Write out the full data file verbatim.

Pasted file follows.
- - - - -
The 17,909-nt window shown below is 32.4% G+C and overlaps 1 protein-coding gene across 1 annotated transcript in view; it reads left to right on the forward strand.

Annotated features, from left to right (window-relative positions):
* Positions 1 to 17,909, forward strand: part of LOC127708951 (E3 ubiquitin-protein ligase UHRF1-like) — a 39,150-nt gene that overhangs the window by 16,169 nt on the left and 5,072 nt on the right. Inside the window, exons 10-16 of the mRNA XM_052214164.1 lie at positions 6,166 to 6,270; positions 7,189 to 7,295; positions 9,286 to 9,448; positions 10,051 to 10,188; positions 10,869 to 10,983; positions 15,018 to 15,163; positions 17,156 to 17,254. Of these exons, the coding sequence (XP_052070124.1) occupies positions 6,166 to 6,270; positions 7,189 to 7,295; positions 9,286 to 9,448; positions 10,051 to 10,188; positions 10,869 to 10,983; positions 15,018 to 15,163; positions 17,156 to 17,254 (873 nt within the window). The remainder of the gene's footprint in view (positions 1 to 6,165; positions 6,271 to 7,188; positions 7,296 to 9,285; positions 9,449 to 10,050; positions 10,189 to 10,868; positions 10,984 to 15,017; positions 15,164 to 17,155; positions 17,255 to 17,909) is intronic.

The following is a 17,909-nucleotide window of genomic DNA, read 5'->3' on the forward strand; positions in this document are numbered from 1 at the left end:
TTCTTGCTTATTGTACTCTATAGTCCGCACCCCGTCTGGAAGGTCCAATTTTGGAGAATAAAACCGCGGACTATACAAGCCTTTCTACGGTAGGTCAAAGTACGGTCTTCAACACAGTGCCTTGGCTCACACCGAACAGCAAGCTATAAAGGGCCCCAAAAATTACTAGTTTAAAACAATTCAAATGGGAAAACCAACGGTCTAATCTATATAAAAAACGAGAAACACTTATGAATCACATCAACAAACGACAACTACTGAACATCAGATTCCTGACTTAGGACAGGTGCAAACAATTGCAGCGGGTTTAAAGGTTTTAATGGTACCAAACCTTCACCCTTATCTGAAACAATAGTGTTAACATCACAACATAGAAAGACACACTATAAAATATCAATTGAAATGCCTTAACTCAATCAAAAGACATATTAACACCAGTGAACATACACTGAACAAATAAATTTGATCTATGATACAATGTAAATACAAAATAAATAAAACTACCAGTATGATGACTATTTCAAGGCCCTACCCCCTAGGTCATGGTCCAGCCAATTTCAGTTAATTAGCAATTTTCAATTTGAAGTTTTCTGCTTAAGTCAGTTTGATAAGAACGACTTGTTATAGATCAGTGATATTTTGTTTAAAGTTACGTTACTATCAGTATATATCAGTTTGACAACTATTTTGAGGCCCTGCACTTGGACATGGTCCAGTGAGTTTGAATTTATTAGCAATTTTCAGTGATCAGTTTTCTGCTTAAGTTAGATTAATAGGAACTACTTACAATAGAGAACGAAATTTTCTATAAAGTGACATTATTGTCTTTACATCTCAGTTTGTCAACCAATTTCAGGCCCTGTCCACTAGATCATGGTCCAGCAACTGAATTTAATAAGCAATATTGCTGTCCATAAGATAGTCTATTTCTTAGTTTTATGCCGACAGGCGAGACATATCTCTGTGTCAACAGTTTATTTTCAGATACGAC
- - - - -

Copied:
The 17,909-nt window shown below is 32.4% G+C and overlaps 1 protein-coding gene across 1 annotated transcript in view; it reads left to right on the forward strand.

Annotated features, from left to right (window-relative positions):
* Positions 1 to 17,909, forward strand: part of LOC127708951 (E3 ubiquitin-protein ligase UHRF1-like) — a 39,150-nt gene that overhangs the window by 16,169 nt on the left and 5,072 nt on the right. Inside the window, exons 10-16 of the mRNA XM_052214164.1 lie at positions 6,166 to 6,270; positions 7,189 to 7,295; positions 9,286 to 9,448; positions 10,051 to 10,188; positions 10,869 to 10,983; positions 15,018 to 15,163; positions 17,156 to 17,254. Of these exons, the coding sequence (XP_052070124.1) occupies positions 6,166 to 6,270; positions 7,189 to 7,295; positions 9,286 to 9,448; positions 10,051 to 10,188; positions 10,869 to 10,983; positions 15,018 to 15,163; positions 17,156 to 17,254 (873 nt within the window). The remainder of the gene's footprint in view (positions 1 to 6,165; positions 6,271 to 7,188; positions 7,296 to 9,285; positions 9,449 to 10,050; positions 10,189 to 10,868; positions 10,984 to 15,017; positions 15,164 to 17,155; positions 17,255 to 17,909) is intronic.

The following is a 17,909-nucleotide window of genomic DNA, read 5'->3' on the forward strand; positions in this document are numbered from 1 at the left end:
TTCTTGCTTATTGTACTCTATAGTCCGCACCCCGTCTGGAAGGTCCAATTTTGGAGAATAAAACCGCGGACTATACAAGCCTTTCTACGGTAGGTCAAAGTACGGTCTTCAACACAGTGCCTTGGCTCACACCGAACAGCAAGCTATAAAGGGCCCCAAAAATTACTAGTTTAAAACAATTCAAATGGGAAAACCAACGGTCTAATCTATATAAAAAACGAGAAACACTTATGAATCACATCAACAAACGACAACTACTGAACATCAGATTCCTGACTTAGGACAGGTGCAAACAATTGCAGCGGGTTTAAAGGTTTTAATGGTACCAAACCTTCACCCTTATCTGAAACAATAGTGTTAACATCACAACATAGAAAGACACACTATAAAATATCAATTGAAATGCCTTAACTCAATCAAAAGACATATTAACACCAGTGAACATACACTGAACAAATAAATTTGATCTATGATACAATGTAAATACAAAATAAATAAAACTACCAGTATGATGACTATTTCAAGGCCCTACCCCCTAGGTCATGGTCCAGCCAATTTCAGTTAATTAGCAATTTTCAATTTGAAGTTTTCTGCTTAAGTCAGTTTGATAAGAACGACTTGTTATAGATCAGTGATATTTTGTTTAAAGTTACGTTACTATCAGTATATATCAGTTTGACAACTATTTTGAGGCCCTGCACTTGGACATGGTCCAGTGAGTTTGAATTTATTAGCAATTTTCAGTGATCAGTTTTCTGCTTAAGTTAGATTAATAGGAACTACTTACAATAGAGAACGAAATTTTCTATAAAGTGACATTATTGTCTTTACATCTCAGTTTGTCAACCAATTTCAGGCCCTGTCCACTAGATCATGGTCCAGCAACTGAATTTAATAAGCAATATTGCTGTCCATAAGATAGTCTATTTCTTAGTTTTATGCCGACAGGCGAGACATATCTCTGTGTCAACAGTTTATTTTCAGATACGAC